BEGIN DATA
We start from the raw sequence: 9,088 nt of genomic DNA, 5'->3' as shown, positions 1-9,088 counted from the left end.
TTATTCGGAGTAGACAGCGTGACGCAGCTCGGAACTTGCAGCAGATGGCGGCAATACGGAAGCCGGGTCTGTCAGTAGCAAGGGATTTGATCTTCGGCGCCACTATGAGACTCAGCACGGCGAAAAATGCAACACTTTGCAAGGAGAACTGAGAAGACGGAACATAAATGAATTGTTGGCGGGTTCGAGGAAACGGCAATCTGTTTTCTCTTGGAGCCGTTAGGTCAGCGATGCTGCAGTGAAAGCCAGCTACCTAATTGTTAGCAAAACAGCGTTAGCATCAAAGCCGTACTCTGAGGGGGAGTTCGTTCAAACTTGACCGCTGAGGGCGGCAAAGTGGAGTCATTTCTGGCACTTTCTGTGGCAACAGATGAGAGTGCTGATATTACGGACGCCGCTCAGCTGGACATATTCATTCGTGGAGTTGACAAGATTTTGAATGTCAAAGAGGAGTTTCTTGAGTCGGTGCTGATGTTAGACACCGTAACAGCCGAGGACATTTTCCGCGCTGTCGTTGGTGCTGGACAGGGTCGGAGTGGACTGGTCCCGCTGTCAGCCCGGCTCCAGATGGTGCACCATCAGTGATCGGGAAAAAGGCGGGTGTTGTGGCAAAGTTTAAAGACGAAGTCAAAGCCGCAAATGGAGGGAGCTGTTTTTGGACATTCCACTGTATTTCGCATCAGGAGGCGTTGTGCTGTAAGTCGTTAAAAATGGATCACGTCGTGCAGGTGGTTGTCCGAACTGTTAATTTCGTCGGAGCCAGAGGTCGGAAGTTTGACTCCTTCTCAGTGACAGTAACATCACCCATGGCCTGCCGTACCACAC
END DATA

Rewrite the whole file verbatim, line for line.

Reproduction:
We start from the raw sequence: 9,088 nt of genomic DNA, 5'->3' as shown, positions 1-9,088 counted from the left end.
TTATTCGGAGTAGACAGCGTGACGCAGCTCGGAACTTGCAGCAGATGGCGGCAATACGGAAGCCGGGTCTGTCAGTAGCAAGGGATTTGATCTTCGGCGCCACTATGAGACTCAGCACGGCGAAAAATGCAACACTTTGCAAGGAGAACTGAGAAGACGGAACATAAATGAATTGTTGGCGGGTTCGAGGAAACGGCAATCTGTTTTCTCTTGGAGCCGTTAGGTCAGCGATGCTGCAGTGAAAGCCAGCTACCTAATTGTTAGCAAAACAGCGTTAGCATCAAAGCCGTACTCTGAGGGGGAGTTCGTTCAAACTTGACCGCTGAGGGCGGCAAAGTGGAGTCATTTCTGGCACTTTCTGTGGCAACAGATGAGAGTGCTGATATTACGGACGCCGCTCAGCTGGACATATTCATTCGTGGAGTTGACAAGATTTTGAATGTCAAAGAGGAGTTTCTTGAGTCGGTGCTGATGTTAGACACCGTAACAGCCGAGGACATTTTCCGCGCTGTCGTTGGTGCTGGACAGGGTCGGAGTGGACTGGTCCCGCTGTCAGCCCGGCTCCAGATGGTGCACCATCAGTGATCGGGAAAAAGGCGGGTGTTGTGGCAAAGTTTAAAGACGAAGTCAAAGCCGCAAATGGAGGGAGCTGTTTTTGGACATTCCACTGTATTTCGCATCAGGAGGCGTTGTGCTGTAAGTCGTTAAAAATGGATCACGTCGTGCAGGTGGTTGTCCGAACTGTTAATTTCGTCGGAGCCAGAGGTCGGAAGTTTGACTCCTTCTCAGTGACAGTAACATCACCCATGGCCTGCCGTACCACAC